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Attorney General James reaches agreement with Verizon to prevent legionnaire’s disease

New York Attorney General Letitia James announced today that she has reached an agreement with Verizon to ensure that the company takes swift and comprehensive action to prevent the spread of Legionnaires’ disease in New York state. Legionnaires’ disease is often deadly and can be spread by poorly monitored or operated building cooling towers. An investigation by the Office of the Attorney General (OAG) found that since 2017, there were at least 225 alleged violations of city and state laws at 45 of Verizon’s cooling tower locations throughout the state, with the company failing to conduct testing, address positive test results, and clean and inspect the cooling towers by required deadlines. As part of the agreement, Verizon will adopt official policies and procedures to ensure full, ongoing compliance with the law and pay a $118,000 penalty for the violations, which will be used by OAG to address the health impacts of air pollution.

“Legionnaires’ disease remains a deadly presence in areas across our state, particularly in low-income communities and communities of color,” said Attorney General James. “It is essential that companies such as Verizon are taking the necessary actions to avoid the spread of this preventable and lethal disease. This agreement will protect New Yorkers’ public health and slow the spread of Legionnaires’ disease.”

Finger Lakes Partners (Billboard)

Legionnaires’ disease is a harmful form of pneumonia that is contracted by inhaling water droplets that contain Legionella bacteria. Symptoms of the disease include cough, shortness of breath, high fever, and muscle aches, and presents greatest risk for people 50 years of age or older, current or former smokers, and those with a chronic lung disease or compromised immune systems. Rooftop cooling towers, which are part of some buildings’ cooling systems, are considered a significant source of public exposure to Legionnaires’ disease. If not maintained and monitored properly, they can provide an ideal environment for the growth of Legionella and can expose and infect nearby communities due to the mist of water emitted into the air.

Between 200 and 800 cases of Legionnaires’ disease are diagnosed in New York state each year, although the actual number of infections may be higher as many go undiagnosed or unreported. New York City has seen a series of lethal outbreaks of Legionnaires’ disease in recent months, with 24 people infected in the Bronx, leading to two confirmed deaths and several hospitalizations. The Bronx previously experienced an outbreak in 2015 that sickened 120 people and led to at least 12 deaths. Following the 2015 outbreak, both the state and city adopted laws designed to prevent Legionella growth in cooling towers and required building owners to adhere to a suite of safety, maintenance, and reporting requirements related to their cooling towers, with civil penalties for non-compliance.

In 2019, OAG began an investigation into several owners of cooling towers in New York state, including Verizon, that appeared to have significant gaps in reporting requirements under state law. The investigation revealed that since 2017, approximately 225 alleged violations of state and city cooling tower laws had occurred at approximately 45 buildings throughout New York state with cooling towers owned by Verizon. The company maintains and manages its cooling towers within the state through contractors and vendors. The violations identified at Verizon-owned buildings included alleged failures to timely test water samples from cooling towers for Legionella and other bacteria, failures to properly take corrective action in response to positive test results, and failures to timely complete cleaning, disinfection, and inspection of cooling towers. The OAG found several causes for the alleged violations, including disorganized accountability, communication and tracking failures, and a lack of central policies and procedures within the company.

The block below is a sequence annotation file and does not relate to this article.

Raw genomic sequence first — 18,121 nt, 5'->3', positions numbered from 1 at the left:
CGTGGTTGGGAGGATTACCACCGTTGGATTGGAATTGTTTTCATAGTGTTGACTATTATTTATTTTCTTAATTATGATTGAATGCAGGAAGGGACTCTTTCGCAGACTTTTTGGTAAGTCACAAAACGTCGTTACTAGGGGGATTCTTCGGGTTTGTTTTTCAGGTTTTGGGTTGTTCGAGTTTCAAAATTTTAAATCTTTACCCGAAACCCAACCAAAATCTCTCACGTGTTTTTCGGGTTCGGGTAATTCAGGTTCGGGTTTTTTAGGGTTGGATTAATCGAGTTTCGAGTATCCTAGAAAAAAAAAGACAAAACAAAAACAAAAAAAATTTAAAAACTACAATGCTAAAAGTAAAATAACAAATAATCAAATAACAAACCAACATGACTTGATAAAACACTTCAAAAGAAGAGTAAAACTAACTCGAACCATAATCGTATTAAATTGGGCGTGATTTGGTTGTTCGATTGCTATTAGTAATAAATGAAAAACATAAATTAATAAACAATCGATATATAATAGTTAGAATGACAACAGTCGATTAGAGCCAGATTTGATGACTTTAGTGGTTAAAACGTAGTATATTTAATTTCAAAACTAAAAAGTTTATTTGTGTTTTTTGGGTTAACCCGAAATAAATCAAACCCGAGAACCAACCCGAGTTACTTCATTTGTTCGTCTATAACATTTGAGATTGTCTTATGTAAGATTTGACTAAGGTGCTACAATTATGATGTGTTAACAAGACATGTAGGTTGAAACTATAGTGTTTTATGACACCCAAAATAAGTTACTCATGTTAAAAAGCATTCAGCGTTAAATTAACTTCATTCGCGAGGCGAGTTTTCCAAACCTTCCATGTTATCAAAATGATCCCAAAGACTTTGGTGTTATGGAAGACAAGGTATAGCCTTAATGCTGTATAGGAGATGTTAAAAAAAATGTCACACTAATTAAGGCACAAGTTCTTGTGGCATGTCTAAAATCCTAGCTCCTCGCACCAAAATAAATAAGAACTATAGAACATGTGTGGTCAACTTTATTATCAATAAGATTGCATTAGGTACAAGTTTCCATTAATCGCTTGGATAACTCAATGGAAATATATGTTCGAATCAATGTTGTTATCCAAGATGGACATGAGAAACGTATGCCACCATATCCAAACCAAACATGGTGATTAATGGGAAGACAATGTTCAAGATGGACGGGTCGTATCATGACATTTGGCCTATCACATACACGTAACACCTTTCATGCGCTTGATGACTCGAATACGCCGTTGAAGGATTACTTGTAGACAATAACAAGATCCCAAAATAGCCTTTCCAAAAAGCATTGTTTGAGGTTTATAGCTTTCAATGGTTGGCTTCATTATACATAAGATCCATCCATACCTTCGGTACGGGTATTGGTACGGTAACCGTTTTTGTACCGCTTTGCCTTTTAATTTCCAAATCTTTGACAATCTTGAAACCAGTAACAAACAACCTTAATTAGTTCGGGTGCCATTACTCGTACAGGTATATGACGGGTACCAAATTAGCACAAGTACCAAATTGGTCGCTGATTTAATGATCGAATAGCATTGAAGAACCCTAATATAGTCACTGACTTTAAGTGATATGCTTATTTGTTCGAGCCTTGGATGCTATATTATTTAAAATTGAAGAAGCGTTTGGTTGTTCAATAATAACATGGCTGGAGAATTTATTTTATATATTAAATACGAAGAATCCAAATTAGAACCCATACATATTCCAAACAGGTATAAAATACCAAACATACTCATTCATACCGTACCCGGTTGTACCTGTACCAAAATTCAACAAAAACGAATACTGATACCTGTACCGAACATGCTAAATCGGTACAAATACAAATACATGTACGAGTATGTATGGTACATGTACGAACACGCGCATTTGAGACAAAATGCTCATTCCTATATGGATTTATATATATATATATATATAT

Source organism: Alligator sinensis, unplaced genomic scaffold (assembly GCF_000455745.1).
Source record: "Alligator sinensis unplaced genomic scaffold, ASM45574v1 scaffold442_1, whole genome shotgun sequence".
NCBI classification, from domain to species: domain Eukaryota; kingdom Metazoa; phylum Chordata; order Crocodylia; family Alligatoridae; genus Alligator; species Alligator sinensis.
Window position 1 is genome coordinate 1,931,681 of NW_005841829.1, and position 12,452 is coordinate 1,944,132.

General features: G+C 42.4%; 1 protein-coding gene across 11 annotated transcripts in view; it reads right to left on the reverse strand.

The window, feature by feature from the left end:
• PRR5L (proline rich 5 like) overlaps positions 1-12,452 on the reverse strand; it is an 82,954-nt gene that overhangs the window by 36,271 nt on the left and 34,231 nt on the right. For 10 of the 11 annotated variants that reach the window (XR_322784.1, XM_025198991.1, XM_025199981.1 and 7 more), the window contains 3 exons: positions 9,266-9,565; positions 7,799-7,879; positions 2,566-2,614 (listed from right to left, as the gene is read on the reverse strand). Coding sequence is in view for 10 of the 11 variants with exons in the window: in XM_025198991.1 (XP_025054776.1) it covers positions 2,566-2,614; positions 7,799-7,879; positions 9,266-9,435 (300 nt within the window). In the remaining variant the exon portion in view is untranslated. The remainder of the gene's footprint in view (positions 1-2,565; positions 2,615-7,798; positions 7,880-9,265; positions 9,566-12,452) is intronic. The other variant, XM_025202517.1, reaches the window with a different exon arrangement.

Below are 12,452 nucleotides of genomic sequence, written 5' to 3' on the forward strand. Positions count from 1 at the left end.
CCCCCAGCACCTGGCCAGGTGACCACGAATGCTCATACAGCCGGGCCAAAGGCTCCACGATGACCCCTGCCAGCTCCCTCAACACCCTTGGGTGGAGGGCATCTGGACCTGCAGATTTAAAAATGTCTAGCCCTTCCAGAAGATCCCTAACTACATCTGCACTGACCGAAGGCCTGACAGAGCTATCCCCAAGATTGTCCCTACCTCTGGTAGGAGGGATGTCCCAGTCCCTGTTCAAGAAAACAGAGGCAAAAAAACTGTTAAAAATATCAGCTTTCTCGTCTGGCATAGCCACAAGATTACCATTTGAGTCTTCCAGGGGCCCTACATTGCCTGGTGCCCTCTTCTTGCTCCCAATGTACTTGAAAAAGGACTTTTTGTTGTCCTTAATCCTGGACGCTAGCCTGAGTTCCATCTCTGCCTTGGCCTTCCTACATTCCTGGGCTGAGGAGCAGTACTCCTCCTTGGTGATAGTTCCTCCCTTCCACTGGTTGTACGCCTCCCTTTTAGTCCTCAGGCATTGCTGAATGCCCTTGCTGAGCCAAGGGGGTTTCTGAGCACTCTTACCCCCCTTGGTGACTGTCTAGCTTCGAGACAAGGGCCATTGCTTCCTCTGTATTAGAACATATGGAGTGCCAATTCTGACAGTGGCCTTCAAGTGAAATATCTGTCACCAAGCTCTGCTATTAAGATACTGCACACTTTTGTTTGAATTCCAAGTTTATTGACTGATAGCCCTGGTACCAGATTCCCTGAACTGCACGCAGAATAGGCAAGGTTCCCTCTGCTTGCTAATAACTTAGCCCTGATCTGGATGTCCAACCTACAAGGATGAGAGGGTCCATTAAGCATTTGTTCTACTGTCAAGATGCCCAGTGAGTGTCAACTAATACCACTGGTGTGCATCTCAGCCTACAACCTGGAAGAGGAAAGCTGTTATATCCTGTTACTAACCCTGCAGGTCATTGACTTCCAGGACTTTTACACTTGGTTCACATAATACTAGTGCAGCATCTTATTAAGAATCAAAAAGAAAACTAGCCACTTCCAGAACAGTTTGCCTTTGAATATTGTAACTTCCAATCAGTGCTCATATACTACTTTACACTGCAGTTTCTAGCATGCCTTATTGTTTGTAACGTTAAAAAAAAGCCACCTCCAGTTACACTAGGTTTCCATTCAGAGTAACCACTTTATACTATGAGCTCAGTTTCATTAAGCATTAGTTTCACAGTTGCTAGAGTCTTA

Under the agreement, Verizon must establish a range of practices and procedures that will increase accountability and tracking, including:

  • Ensuring that building managers, whether Verizon employees or third-party contractors, report to and are accountable to environmental health and safety compliance personnel with regard to cooling tower compliance responsibilities;
  • Maintaining a centralized tracking system for cooling tower compliance deadlines, including corrective action deadlines as they may arise;
  • Notifying senior Verizon management about any violation at a cooling tower, or when any laboratory report is received showing Legionella or other bacteria test results above specified concentrations; and
  • Performing an annual audit for compliance with these policies and procedures.

Additionally, the agreement requires Verizon to pay a penalty of $118,000 to be used by OAG to fund projects that prevent, abate, mitigate, or control air pollution or its health impacts.

The OAG’s investigation into other cooling tower owners in New York state for compliance with anti-Legionnaires’ disease laws is ongoing.

This matter is being handled by OAG’s Environmental Protection Bureau and led by Assistant Attorneys General Channing Wistar-Jones and Gavin G. McCabe, Legal Assistant Amanda Moody, and Deputy Bureau Chief Monica Wagner, all under the supervision of Bureau Chief Lemuel M. Srolovic, and by Senior Data Analyst Akram Hasanov of OAG’s Research and Analytics Department under the supervision of Deputy Director Megan Thorsfeldt and Director Jonathan Werberg. The Environmental Protection Bureau is a part of the Division for Social Justice, which is led by Chief Deputy Attorney General Meghan Faux and overseen by First Deputy Attorney General Jennifer Levy.